We've gone through a couple of Dysons in our time, they both died somewhat prematurely, IMO. Good while they work, I'll grant you, but they don't seem to actually work for long. Also, emptying the cylinder is awful for someone with dust mite allergies, believe me, so you'd be doing it. Every time. Emptying a cylinder into a bin, and getting all of the dust blown back into your lungs is not pleasant at the best of times.

    We have now had a Sebo Felix for the past five years (several years longer than either Dyson lasted) and it is very good indeed. Constantly at the top of the Which? best buys and rightly so. You do have to shell out once in a while for a new load of bags, but they can be sealed before removal so they don't leak dust at you.
  • The RookieThe Rookie Posts: 27,748
    We still use our first (UK built) Dyson for doing the cars, it is the very first model produced and keep on top of the filter changing and they are excellent, we also have the later one and it's now 2.5 years old and working perfectly, (get the 'animal' one as it has better filtration), ours are uprights, but I think the same range is available in cylinder.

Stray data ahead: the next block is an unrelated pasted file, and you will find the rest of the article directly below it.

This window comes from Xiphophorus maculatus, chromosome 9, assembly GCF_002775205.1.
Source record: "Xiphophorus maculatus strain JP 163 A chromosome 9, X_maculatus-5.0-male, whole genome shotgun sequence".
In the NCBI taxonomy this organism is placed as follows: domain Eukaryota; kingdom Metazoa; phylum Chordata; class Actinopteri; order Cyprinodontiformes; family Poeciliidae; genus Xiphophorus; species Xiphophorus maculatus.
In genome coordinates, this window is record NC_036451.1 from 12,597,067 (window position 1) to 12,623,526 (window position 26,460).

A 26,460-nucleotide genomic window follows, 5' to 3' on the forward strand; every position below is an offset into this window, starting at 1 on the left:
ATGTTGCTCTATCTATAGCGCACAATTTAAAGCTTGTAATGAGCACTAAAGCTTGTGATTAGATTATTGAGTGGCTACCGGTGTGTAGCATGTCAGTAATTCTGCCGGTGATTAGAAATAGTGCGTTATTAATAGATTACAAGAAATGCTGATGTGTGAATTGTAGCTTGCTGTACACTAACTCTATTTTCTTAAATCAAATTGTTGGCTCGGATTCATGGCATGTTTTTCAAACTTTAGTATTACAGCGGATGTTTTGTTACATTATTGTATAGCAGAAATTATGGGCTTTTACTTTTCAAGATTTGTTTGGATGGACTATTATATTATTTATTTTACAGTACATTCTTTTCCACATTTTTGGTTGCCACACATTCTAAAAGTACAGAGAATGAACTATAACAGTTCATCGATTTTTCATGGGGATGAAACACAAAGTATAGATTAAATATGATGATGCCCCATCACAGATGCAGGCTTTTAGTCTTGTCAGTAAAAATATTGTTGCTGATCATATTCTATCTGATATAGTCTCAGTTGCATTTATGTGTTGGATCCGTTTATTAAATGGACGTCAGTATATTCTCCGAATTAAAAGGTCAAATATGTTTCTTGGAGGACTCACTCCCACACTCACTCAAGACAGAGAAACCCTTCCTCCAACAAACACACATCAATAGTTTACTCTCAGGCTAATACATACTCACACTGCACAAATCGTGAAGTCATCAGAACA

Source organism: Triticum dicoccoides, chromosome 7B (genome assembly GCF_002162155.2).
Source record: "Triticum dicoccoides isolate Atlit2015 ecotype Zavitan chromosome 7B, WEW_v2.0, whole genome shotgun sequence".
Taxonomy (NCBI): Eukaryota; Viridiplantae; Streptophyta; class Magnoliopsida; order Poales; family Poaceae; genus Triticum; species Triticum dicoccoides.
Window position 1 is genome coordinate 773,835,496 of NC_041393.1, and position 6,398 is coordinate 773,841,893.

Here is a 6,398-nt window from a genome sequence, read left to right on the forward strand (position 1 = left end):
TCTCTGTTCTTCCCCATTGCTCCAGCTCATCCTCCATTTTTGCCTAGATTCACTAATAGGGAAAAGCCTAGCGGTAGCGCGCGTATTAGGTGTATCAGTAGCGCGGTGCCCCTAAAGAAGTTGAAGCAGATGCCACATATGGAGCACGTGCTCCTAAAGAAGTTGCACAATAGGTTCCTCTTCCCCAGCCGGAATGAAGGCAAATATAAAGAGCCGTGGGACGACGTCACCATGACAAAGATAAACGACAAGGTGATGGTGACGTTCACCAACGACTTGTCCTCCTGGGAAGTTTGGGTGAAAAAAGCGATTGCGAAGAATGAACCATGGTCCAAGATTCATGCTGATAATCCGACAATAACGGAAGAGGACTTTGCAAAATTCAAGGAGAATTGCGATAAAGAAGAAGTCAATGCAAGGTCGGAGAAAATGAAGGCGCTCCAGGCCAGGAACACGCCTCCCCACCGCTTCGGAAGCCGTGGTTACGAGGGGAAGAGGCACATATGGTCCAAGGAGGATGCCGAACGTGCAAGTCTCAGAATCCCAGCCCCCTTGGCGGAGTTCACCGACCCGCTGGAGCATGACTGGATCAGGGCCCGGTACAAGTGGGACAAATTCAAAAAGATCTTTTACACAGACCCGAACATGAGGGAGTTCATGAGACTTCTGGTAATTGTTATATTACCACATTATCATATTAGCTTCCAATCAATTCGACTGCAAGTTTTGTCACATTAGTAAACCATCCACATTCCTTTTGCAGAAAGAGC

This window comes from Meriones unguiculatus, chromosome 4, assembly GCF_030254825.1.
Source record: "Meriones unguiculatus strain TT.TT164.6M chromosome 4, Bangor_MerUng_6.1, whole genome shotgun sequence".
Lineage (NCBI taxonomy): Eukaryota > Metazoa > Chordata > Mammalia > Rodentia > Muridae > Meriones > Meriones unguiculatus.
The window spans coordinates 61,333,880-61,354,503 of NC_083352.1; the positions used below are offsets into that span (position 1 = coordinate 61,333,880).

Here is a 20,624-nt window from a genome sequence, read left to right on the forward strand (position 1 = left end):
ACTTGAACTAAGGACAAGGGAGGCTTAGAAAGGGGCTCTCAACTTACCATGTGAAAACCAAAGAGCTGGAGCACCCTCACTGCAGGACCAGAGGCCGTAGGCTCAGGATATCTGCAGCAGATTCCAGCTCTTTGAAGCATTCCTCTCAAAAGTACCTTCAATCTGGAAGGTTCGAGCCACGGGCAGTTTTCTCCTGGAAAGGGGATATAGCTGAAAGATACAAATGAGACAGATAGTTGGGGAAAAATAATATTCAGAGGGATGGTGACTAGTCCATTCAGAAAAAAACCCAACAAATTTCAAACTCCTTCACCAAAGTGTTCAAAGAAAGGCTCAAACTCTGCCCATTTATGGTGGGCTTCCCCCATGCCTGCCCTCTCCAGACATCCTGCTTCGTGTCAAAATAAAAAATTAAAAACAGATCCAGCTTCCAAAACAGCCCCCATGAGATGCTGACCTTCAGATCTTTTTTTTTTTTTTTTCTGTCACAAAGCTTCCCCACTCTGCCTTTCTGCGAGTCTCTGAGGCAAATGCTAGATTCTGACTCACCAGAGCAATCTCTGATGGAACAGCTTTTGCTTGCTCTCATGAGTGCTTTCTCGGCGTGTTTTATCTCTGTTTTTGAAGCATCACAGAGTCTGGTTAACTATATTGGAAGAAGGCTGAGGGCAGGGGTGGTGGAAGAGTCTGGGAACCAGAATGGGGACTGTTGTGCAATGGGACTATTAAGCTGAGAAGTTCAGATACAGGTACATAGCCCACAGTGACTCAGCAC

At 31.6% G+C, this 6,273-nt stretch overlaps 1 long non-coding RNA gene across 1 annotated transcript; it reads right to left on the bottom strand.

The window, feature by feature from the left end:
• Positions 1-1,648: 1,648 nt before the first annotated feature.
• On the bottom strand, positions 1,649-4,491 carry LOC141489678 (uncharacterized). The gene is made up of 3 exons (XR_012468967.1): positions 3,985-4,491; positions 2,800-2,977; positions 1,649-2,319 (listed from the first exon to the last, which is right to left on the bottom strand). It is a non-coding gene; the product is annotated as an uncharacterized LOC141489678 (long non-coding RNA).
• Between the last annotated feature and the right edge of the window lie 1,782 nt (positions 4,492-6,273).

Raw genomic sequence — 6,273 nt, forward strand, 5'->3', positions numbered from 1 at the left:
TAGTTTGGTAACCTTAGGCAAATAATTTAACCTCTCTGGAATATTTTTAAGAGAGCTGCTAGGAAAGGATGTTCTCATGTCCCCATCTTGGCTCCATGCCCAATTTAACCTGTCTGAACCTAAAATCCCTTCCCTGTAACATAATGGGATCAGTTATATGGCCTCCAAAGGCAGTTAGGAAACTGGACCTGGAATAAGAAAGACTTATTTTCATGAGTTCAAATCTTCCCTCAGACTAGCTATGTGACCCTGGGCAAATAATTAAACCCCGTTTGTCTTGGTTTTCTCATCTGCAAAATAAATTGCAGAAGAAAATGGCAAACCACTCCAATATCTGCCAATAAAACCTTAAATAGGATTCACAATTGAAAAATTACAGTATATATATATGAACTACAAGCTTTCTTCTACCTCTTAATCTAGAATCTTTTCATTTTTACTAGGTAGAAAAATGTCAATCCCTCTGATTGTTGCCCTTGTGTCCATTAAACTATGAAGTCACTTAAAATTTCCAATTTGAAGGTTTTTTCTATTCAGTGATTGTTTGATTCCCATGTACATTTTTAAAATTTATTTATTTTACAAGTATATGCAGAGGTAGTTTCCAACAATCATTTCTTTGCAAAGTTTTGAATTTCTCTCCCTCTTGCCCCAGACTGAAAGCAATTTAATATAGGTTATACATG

• Not convinced about hydrocylones with after filters (ie Dysons). We have a Miele. Bought the first one for my parents about 6 years ago, did so well we got one for ourselves which has been doing an excellent job for the last 4 years. Has a bag and filters which do a first class job (our son has similar pet allergies).
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  • tetmtetm Posts: 564
    Try here, Rick.

    The savings aren't as massive as they were before Christmas when I bought mine, but would vouch for build quality and suction power so far. 6 year gurantee isn't too shabby either.
  • bigmatbigmat Posts: 5,122
    We've had loads of vacs over the years, all rubbish until we forked out a bit more and got a Miele. So refreshing to get one that actually works. Never going to be an exciting purchase but its really annoying when they keep failing all the time...
  • meanredspidermeanredspider Posts: 12,337
    We've gone through a couple of Dysons in our time, they both died somewhat prematurely, IMO. Good while they work, I'll grant you, but they don't seem to actually work for long. Also, emptying the cylinder is awful for someone with dust mite allergies, believe me, so you'd be doing it. Every time. Emptying a cylinder into a bin, and getting all of the dust blown back into your lungs is not pleasant at the best of times.